Special Issue "Bromodomains: A New Target Class for Drug Development"

A special issue of Pharmaceuticals (ISSN 1424-8247). This special issue belongs to the section "Medicinal Chemistry".

Deadline for manuscript submissions: 31 May 2022.

Special Issue Editors

Dr. Jun Qi
E-Mail Website
Guest Editor
Dana-Farber Cancer Insitute, 450 Brookline Ave. Boston, MA 02215, Harvard Medical School, 25 Shattuck St, Boston, MA 02115, USA
Interests: bromodomain; epigenetics; drug discovery
Dr. Adam David Durbin
E-Mail Website
Guest Editor
St. Jude Children’s Research Hospital, 262 Danny Thomas Pl., Memphis, TN 38105, USA
Interests: epigenetics; transcription; drug discovery

Special Issue Information

Dear Colleagues,

Epigenetic proteins, including histone writers, readers and erasers, modulate the epigenetic landscape of cells which impacts upon gene expression and cell state. Increasing evidence suggests that epigenetic protein function can be dysregulated in neoplastic cell states. Intensive studies by many groups have focused on the bromodomain, an epigenetic reader domain that recognizes acetylated protein and is broadly dysregulated in distinct cancer and disease states. Thus, bromodomains have enormous potential as targets for novel therapeutic development in cancer. An explosion of interest in these proteins was facilitated by the establishment of small molecule inhibitors with great selectivity and potency both in vitro and in vivo. Widespread use of these molecules, especially JQ1 and I-BET762 (Filippakopoulos et al., 2010; Nicodeme et al., 2010), to probe cell responses has led to widely applicable insights into the mechanisms of how inhibition of epigenetic readers impacts transcriptional programs in cancer cells, resulting in differentiation and apoptosis. On the basis of these promising early results, BET inhibitors have entered human clinical investigations for the treatment of different cancers and other diseases (Alqahtani et al., 2019). Next-generation compounds targeting BET bromodomains have been generated using proteolysis-targeted chimera (PROTAC) chemistry, in order to induce targeted degradation of BET proteins (Winter et al., 2015). In parallel, further non-BET bromodomains have been identified as targets for novel therapy in cancers and other diseases. This Special Issue will focus on recent advancements in understanding bromodomain function, ranging from structure to function, and identifying opportunities for drug development for this intriguing class of proteins.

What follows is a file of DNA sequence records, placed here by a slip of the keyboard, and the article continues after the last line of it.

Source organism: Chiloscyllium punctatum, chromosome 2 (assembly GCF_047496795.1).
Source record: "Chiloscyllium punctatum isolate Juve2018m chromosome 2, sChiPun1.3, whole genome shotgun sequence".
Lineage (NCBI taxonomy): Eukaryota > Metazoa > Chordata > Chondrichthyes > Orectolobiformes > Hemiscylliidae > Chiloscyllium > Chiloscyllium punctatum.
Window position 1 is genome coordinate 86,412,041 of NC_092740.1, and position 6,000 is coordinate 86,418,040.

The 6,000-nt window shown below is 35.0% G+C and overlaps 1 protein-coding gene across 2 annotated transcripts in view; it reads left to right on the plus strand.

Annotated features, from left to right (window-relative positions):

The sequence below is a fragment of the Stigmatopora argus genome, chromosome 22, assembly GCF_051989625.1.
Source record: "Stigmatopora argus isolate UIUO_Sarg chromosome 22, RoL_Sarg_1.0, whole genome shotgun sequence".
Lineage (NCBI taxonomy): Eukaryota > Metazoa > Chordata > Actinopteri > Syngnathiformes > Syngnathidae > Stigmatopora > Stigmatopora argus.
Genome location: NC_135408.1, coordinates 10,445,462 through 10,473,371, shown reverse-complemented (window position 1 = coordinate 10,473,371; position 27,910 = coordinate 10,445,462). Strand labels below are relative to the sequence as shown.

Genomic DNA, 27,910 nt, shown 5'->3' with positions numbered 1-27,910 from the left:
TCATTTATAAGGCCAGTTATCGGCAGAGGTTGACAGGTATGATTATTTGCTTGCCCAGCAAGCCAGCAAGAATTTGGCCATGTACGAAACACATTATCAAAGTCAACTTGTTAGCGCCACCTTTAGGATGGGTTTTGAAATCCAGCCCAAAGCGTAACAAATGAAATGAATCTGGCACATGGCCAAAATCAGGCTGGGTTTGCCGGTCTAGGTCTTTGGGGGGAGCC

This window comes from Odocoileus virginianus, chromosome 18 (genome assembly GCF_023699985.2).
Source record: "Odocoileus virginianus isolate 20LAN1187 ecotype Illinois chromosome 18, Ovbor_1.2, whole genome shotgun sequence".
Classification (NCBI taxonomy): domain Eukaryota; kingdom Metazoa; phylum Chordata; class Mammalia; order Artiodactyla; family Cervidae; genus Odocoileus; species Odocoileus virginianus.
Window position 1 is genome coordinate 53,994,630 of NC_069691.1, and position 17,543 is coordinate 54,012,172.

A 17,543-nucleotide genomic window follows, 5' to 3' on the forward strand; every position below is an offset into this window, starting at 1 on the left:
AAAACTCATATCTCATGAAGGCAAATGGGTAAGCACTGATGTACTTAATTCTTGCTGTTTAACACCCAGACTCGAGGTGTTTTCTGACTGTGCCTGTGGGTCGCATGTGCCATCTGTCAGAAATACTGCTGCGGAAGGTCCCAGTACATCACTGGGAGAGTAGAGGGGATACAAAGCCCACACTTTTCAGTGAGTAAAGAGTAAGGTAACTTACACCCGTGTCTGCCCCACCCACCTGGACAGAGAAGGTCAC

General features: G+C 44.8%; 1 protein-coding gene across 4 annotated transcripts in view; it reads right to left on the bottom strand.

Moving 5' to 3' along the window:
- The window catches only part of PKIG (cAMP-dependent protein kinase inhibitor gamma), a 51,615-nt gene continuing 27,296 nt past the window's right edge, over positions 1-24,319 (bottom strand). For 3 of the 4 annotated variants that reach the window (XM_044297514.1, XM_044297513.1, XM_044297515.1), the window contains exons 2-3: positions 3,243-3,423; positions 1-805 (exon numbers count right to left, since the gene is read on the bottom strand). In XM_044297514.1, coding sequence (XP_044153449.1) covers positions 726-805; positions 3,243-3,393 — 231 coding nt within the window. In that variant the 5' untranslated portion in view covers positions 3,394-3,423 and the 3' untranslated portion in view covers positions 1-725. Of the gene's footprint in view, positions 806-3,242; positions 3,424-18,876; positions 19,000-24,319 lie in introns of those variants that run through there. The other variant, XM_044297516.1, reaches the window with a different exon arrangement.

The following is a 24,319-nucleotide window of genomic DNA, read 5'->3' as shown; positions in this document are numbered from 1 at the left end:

Dr. Jun Qi
Dr. Adam David Durbin
Guest Editors

Manuscript Submission Information

Manuscripts should be submitted online at www.mdpi.com by registering and logging in to this website. Once you are registered, click here to go to the submission form. Manuscripts can be submitted until the deadline. All papers will be peer-reviewed. Accepted papers will be published continuously in the journal (as soon as accepted) and will be listed together on the special issue website. Research articles, review articles as well as short communications are invited. For planned papers, a title and short abstract (about 100 words) can be sent to the Editorial Office for announcement on this website.

Submitted manuscripts should not have been published previously, nor be under consideration for publication elsewhere (except conference proceedings papers). All manuscripts are thoroughly refereed through a single-blind peer-review process. A guide for authors and other relevant information for submission of manuscripts is available on the Instructions for Authors page. Pharmaceuticals is an international peer-reviewed open access monthly journal published by MDPI.

Please visit the Instructions for Authors page before submitting a manuscript. The Article Processing Charge (APC) for publication in this open access journal is 2000 CHF (Swiss Francs). Submitted papers should be well formatted and use good English. Authors may use MDPI's English editing service prior to publication or during author revisions.

Keywords

  • epigenetic targets
  • inhibitor
  • degrader
  • transcription factor
  • drug development

Published Papers

This special issue is now open for submission.
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